When advising students performing research in one's group, what's the best way to make sure that they keep on top of the literature?

  • Is it best to forward any article of interest to the student?
  • Should we keep a list of journals the student should follow independently of me?
  • Are there other practices (reading journal, etc.) to make sure they stay up to date?
  • Is this something that can be pursued at a group level instead of on a one-on-one level?

4 Answers 4


As a current student, I find that the constant barrage of requests makes it very hard for me to keep up with the literature unless it is very pertinent to my staying afloat. Thus, reading should be tied to my staying afloat.

The most effective way seems to be a journal club with the advisor with the duty of presenting rotating between the advisees. As a side note, a journal club without the advisor falls apart rather quickly. There should be mechanisms to make sure that attendees actually read the papers as well as the presenter doing a good job with reviewing the prior literature. I've personally learned quite a lot in this format.

The other method would be to set up a system to share papers. Using an RSS feed is pretty effective along with using NCBI's email updates. Internally, Mendeley groups or Google+ work well.


It depends on the structure of the group, and the research area. I'm in computer science, in a specific subfield, and so I know when the main conference paper lists come out. I try to publicize these lists, and have meetings where we discuss papers that sound interesting - I also point out papers that have done something significant.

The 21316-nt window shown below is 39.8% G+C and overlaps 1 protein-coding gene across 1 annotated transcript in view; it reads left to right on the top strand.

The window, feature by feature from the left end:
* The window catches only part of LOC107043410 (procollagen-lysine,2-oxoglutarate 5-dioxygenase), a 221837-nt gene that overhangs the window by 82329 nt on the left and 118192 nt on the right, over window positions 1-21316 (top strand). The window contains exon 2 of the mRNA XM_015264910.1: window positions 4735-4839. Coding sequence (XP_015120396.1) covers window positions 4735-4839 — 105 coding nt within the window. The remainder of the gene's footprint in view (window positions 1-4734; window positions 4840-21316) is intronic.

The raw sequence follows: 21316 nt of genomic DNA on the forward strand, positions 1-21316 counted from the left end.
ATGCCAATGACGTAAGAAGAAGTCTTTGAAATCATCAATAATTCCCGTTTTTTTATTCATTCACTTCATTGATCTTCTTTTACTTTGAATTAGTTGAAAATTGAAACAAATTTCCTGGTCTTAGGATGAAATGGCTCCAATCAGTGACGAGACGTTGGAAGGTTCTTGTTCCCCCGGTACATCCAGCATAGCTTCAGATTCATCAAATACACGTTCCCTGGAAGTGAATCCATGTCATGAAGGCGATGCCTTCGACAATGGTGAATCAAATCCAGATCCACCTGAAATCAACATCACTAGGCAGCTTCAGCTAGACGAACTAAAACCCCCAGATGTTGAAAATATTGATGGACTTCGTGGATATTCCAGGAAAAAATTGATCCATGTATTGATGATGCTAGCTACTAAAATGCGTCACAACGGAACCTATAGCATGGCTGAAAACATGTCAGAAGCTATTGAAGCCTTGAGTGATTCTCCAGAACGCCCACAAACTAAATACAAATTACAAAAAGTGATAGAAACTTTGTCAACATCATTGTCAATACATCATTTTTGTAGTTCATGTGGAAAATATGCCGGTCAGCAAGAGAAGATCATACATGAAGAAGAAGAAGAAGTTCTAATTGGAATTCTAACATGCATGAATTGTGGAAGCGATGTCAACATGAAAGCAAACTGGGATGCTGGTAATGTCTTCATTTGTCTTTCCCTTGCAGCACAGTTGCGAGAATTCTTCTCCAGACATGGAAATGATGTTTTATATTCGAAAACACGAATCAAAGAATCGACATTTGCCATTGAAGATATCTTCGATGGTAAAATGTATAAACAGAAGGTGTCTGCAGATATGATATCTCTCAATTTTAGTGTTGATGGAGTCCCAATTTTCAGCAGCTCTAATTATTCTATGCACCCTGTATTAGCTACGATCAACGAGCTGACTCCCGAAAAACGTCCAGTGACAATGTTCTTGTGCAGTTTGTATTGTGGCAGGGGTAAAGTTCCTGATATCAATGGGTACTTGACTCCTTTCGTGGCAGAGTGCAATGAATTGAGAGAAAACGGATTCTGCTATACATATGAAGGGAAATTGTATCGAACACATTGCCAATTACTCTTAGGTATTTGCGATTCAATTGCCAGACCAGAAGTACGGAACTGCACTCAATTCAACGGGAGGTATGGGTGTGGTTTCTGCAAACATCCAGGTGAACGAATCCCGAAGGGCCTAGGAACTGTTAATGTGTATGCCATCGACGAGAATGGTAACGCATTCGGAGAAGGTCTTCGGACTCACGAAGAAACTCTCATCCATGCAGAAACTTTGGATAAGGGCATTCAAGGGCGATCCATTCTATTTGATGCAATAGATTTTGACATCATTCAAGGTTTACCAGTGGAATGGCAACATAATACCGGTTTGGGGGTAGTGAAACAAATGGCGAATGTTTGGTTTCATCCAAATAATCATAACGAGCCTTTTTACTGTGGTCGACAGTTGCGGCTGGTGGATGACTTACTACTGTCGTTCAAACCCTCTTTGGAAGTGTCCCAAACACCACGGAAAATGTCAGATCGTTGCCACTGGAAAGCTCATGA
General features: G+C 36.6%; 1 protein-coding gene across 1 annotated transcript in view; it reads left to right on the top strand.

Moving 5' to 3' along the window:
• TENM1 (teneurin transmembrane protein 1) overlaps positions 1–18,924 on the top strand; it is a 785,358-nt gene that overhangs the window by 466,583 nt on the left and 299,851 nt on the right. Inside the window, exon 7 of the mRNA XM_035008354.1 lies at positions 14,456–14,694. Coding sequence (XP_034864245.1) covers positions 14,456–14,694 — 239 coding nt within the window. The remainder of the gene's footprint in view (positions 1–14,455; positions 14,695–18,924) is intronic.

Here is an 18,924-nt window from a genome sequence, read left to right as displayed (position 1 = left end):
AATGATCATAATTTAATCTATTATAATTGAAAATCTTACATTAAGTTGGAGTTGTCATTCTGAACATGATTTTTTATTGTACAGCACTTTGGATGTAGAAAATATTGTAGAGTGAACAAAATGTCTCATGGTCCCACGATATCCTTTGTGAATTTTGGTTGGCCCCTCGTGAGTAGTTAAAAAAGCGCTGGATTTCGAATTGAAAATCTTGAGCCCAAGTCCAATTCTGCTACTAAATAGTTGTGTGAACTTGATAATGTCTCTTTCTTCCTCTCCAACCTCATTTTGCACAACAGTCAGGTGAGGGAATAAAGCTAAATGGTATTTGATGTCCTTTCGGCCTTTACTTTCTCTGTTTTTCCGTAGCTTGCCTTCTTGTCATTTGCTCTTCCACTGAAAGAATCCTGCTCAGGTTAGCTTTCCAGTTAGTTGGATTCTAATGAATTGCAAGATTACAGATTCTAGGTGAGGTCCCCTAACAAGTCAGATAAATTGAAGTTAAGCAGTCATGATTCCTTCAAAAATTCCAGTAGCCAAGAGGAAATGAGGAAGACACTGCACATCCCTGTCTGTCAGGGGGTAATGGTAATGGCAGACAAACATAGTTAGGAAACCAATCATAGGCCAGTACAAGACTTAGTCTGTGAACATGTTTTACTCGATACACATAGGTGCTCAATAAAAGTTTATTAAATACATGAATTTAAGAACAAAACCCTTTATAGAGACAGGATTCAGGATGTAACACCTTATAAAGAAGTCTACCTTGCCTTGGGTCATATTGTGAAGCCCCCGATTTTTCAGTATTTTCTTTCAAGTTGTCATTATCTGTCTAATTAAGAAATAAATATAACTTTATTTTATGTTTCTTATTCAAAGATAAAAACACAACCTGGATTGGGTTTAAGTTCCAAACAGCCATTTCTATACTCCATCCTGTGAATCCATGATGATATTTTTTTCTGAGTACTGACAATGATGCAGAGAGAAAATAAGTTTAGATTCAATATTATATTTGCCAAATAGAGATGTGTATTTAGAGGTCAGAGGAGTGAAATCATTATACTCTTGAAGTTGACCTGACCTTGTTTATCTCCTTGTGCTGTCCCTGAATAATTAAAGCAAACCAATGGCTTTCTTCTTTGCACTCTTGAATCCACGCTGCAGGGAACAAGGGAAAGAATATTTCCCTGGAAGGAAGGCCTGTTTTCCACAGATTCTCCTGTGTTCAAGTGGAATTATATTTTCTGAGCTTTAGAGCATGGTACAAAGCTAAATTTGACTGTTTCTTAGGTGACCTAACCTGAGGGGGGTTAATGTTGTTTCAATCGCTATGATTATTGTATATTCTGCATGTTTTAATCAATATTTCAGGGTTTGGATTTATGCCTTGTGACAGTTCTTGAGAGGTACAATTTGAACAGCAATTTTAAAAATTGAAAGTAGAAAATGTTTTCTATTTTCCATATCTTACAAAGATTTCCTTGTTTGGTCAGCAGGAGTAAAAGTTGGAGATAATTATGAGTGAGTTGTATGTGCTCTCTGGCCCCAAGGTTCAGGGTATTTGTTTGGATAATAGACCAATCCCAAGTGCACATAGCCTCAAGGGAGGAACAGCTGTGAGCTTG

This only works well though when the research group is relatively homogeneous. If different students are working in different areas, then the basic principle is the same as above, but the sets of conferences tracked might vary.

The same could be done for journals that tend to release issues on a regular timeline. Or even with the arxiv.

Ultimately, the goal is to instill some good habits, rather than actually keeping the students aware of the literature. They have to learn to do it on their own.


If you really want them to keep up to date, just forwarding things will not be sufficient. You could organise something like a reading group where people present advances in the field. This would make sure that they not only know of new literature, but have also read and understood it to some extent.

What actually works will depend on your group though. If people can't be persuaded to take part in a reading group, you'll have to do something else.


At the beginning, I require the student to read certain papers and explain them to me, as preparation before starting any research. Afterward, I consider it the student's responsibility to keep up (and even to help me keep up) with the literature related to the thesis topic. To make it easy, we usually establish a Mendeley group and each of us posts relevant papers there.

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